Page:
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The evolving recognition of inflammation as a driver of cardiovaacular risk and has led some to speculate around a potential role for colchicine 0.5 mg, which has a PDUFA date in June 2023, for reducing risk in patients with ASCVD.
A persistent theme across cardiology, and all of medicine, are the swift shifts in therapeutic interests and exploration pursuant to revelations of pathophysiology or elucidations of risk drivers in disease management.
At present, key opinion leaders point to recent findings in regard to the role of inflammation in driving cardiovascular risk as one of the great revolutions in understanding of disease management. Considering the prevalence of atherosclerotic cardiovascular disease in the US and across the globe, the prospect of an agent with a mechanism to mitigate inflammation could play a major role in addressing this unmet need.
At the American College of Cardiology 2023 annual meeting, Paul Ridker, MD, provided new insight into the risk posed by residual inflammation among patients receiving statin therapy. An analysis of data from the REDUCE-IT, STRENGTH, and PROMINENT trials, investigators examined risk of cardiovascular events associated with inflammation, which was assessed using hsCRP.
In the study, results indicated increased levels of inflammation were associated with a 30% increase in relative risk of cardiovascular events and a more than doubling in risk of cardiovascular and all-cause mortality in fully adjusted analyses accounting for LDL-C and residual cholesterol risk.1
“To all of our surprise, all 3 trials showed exactly the same thing that we had seen in PROMINENT, with LDL as a mild predictor and hsCRP a very powerful predictor,” said Ridker in an interview with HCPLive. “It's very powerful, because we all agree that lowering LDL cholesterol is fundamental to preventing this disease, but, I would argue, we're not even measuring hsCRP in most of our patients.”
Some in the cardiology community, including Ridker, believe the therapy to play this role may not be a novel, investigational agent, but a familiar face: colchicine.
With a 0.6 mg formulation of colchicine receiving approval by the US Food and Drug Administration in 19612, use of the agent has become common for the prophylaxis and treatment of gout flares. However, as it stands, there are no forms of colchicine approved by the FDA for reducing cardiovascular risk associated with atherosclerosis. Among major studies examining he effects of colchicine on cardiovascular risk, LoDoCo2 and COLCOT have offered the greatest insight, according to Ridker.
Published in the New England Journal of Medicine in 2019, the COLCOT trial was a randomized, double-blind trial where patients were randomly assigned to placebo or 0.5 mg colchicine once-daily, with randomization occurring within 30 days of a myocardial infarction. A 4745-person trial, results of the study indicate use of colchicine was associated with relative risk reductions of 16% for cardiovascular death, 17% for resuscitated cardiac arrest, 9% for myocardial infarction, 74% for stroke, and 50% for angina leading to coronary revascularization.3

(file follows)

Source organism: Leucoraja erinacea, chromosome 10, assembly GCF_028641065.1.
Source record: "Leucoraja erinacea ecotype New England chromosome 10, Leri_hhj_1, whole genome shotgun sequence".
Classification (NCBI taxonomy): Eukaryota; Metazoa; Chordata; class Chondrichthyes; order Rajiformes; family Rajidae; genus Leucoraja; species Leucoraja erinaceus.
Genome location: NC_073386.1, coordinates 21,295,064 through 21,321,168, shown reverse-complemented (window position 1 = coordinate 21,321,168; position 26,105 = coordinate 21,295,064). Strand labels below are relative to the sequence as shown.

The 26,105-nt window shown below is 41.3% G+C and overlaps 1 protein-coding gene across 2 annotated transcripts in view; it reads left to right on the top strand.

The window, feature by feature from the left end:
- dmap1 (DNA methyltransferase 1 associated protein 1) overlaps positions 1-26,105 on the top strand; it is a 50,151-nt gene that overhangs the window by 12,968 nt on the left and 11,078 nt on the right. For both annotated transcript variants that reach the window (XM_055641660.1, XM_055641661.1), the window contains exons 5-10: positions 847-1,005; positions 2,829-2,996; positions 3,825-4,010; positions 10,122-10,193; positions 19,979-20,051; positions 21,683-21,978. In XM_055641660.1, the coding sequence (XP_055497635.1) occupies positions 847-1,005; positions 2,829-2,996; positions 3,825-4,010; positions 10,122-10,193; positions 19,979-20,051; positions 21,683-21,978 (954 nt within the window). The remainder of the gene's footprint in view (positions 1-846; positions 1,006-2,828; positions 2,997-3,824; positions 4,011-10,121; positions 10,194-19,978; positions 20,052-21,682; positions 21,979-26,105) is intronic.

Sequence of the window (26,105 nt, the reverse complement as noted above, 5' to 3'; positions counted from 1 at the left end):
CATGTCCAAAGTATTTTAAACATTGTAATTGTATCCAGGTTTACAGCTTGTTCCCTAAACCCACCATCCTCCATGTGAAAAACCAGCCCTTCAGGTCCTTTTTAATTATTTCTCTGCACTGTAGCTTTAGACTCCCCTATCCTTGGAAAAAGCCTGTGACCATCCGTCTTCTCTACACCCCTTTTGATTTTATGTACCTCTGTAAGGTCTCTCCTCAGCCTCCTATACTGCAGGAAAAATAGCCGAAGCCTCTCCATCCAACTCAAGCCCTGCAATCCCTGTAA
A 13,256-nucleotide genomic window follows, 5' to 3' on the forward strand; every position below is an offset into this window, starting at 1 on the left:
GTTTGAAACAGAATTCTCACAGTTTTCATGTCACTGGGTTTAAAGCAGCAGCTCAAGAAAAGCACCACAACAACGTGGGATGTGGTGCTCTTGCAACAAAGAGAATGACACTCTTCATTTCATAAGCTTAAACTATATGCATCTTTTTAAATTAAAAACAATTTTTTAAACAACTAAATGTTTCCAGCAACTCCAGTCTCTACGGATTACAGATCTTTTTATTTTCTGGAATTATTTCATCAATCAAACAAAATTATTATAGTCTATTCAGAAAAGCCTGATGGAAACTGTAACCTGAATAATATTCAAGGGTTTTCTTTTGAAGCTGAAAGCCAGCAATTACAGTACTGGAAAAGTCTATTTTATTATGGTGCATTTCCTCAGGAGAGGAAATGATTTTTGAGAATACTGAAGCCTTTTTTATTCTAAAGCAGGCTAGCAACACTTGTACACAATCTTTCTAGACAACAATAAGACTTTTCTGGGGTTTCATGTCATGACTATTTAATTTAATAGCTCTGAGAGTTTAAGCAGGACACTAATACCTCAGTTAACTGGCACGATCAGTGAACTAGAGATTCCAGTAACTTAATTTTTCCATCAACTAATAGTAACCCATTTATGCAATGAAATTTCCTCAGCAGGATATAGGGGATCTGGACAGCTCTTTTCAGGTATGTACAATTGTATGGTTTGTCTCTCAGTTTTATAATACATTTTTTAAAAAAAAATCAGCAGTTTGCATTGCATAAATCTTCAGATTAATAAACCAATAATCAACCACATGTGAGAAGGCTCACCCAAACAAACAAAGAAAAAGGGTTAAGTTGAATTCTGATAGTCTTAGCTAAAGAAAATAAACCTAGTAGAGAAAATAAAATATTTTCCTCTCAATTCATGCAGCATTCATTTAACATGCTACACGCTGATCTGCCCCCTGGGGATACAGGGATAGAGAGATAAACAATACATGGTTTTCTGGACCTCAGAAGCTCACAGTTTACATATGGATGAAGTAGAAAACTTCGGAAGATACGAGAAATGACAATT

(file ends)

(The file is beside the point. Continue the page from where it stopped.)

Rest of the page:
Published in the New England Journal of Medicine in 2020, the LoDoCo2 trial was designed to compare the effects of 0.5 mg once-daily colchicine relative to placebo therapy for a composite endpoint of cardiovascular death, spontaneous myocardial infarction, ischemic stroke, or ischemia-driven coronary revascularization among a cohort of patients with chronic coronary disease. The randomized, double-blind enrolled 5522 patients and concluded use of colchicine was associated with a 31% relative risk reduction for the primary composite endpoint, with further analysis indicating use was associated with a 28% relative reduction in risk of a secondary composite endpoint of cardiovascular death, spontaneous myocardial infarction, or ischemic stroke.4
AGEPHA Pharma is hopeful their New Drug Application (NDA) for a 0.5 mg, once-daily formulation of colchicine may soon become the first agent with such an indication. According to AGEPHA Pharma, the agent has a PDUFA date in June 2023 for its NDA, which is seeking an indication for risk reduction of major cardiac events in adults with stable atherosclerotic disease or with multiple risk factors for cardiovascular disease.
Although he cautioned against use in certain patient populations, such as those with chronic kidney disease, Ridker expressed his belief this agent or other anti-inflammatory agents could play a role in secondary prevention populations.
“Diet, exercise, and smoking cessation is the first thing we should talk about, but adding these anti-inflammatory drugs is going to be the future,” Ridker said. “So, I would predict 5-10 years from now, I think all atherosclerosis patients are going to be aggressively treated with lipid-lowering drugs and anti-inflammatory therapies. All we have to do, as investigators and as scientists, is we have to get there and then we will have made a major dent in this disease.”
An advantage of the familiarity some clinicians may have with colchicine is the potential for increased confidence to prescribe the agent among both cardiologists and general practitioners. However, Ridker acknowledged there would be “considerable” hurdles for optimal uptake of this agent. In his interview, Ridker noted inherent flaws within the US healthcare system will hinder uptake, but the main priority would be a need for increased education surrounding the role of inflammation in driving risk.
“We're not very good at using inexpensive drugs that really work. Particularly when there's no major backing for them. So, I think that this is going to be a process of physician education and patient education,” Ridker said.